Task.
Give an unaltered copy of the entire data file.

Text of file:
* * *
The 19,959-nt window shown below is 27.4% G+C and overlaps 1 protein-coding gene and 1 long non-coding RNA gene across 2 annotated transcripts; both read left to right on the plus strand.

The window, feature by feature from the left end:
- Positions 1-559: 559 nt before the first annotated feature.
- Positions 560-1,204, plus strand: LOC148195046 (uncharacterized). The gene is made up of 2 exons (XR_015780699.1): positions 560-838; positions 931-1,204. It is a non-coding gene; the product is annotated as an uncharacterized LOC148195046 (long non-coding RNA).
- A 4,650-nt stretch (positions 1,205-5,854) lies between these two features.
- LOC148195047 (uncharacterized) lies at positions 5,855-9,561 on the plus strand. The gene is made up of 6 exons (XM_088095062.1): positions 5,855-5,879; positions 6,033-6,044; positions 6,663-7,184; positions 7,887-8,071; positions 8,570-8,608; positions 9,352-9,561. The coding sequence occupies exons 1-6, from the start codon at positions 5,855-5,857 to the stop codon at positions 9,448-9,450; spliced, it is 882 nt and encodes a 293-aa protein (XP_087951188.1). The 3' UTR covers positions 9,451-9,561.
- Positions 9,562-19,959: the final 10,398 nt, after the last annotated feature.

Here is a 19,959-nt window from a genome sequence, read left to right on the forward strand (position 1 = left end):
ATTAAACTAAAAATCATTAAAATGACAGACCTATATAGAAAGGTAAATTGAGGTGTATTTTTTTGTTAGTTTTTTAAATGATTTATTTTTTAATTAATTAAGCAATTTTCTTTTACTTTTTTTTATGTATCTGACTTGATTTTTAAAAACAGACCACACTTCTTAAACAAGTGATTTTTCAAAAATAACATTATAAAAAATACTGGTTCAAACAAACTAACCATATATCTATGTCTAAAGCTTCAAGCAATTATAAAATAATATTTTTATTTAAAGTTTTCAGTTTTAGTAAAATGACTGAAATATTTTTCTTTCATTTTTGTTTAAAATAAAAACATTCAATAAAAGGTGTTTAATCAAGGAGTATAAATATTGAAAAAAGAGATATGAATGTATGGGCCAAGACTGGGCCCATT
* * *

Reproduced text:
The 19,959-nt window shown below is 27.4% G+C and overlaps 1 protein-coding gene and 1 long non-coding RNA gene across 2 annotated transcripts; both read left to right on the plus strand.

The window, feature by feature from the left end:
- Positions 1-559: 559 nt before the first annotated feature.
- Positions 560-1,204, plus strand: LOC148195046 (uncharacterized). The gene is made up of 2 exons (XR_015780699.1): positions 560-838; positions 931-1,204. It is a non-coding gene; the product is annotated as an uncharacterized LOC148195046 (long non-coding RNA).
- A 4,650-nt stretch (positions 1,205-5,854) lies between these two features.
- LOC148195047 (uncharacterized) lies at positions 5,855-9,561 on the plus strand. The gene is made up of 6 exons (XM_088095062.1): positions 5,855-5,879; positions 6,033-6,044; positions 6,663-7,184; positions 7,887-8,071; positions 8,570-8,608; positions 9,352-9,561. The coding sequence occupies exons 1-6, from the start codon at positions 5,855-5,857 to the stop codon at positions 9,448-9,450; spliced, it is 882 nt and encodes a 293-aa protein (XP_087951188.1). The 3' UTR covers positions 9,451-9,561.
- Positions 9,562-19,959: the final 10,398 nt, after the last annotated feature.

Here is a 19,959-nt window from a genome sequence, read left to right on the forward strand (position 1 = left end):
ATTAAACTAAAAATCATTAAAATGACAGACCTATATAGAAAGGTAAATTGAGGTGTATTTTTTTGTTAGTTTTTTAAATGATTTATTTTTTAATTAATTAAGCAATTTTCTTTTACTTTTTTTTATGTATCTGACTTGATTTTTAAAAACAGACCACACTTCTTAAACAAGTGATTTTTCAAAAATAACATTATAAAAAATACTGGTTCAAACAAACTAACCATATATCTATGTCTAAAGCTTCAAGCAATTATAAAATAATATTTTTATTTAAAGTTTTCAGTTTTAGTAAAATGACTGAAATATTTTTCTTTCATTTTTGTTTAAAATAAAAACATTCAATAAAAGGTGTTTAATCAAGGAGTATAAATATTGAAAAAAGAGATATGAATGTATGGGCCAAGACTGGGCCCATT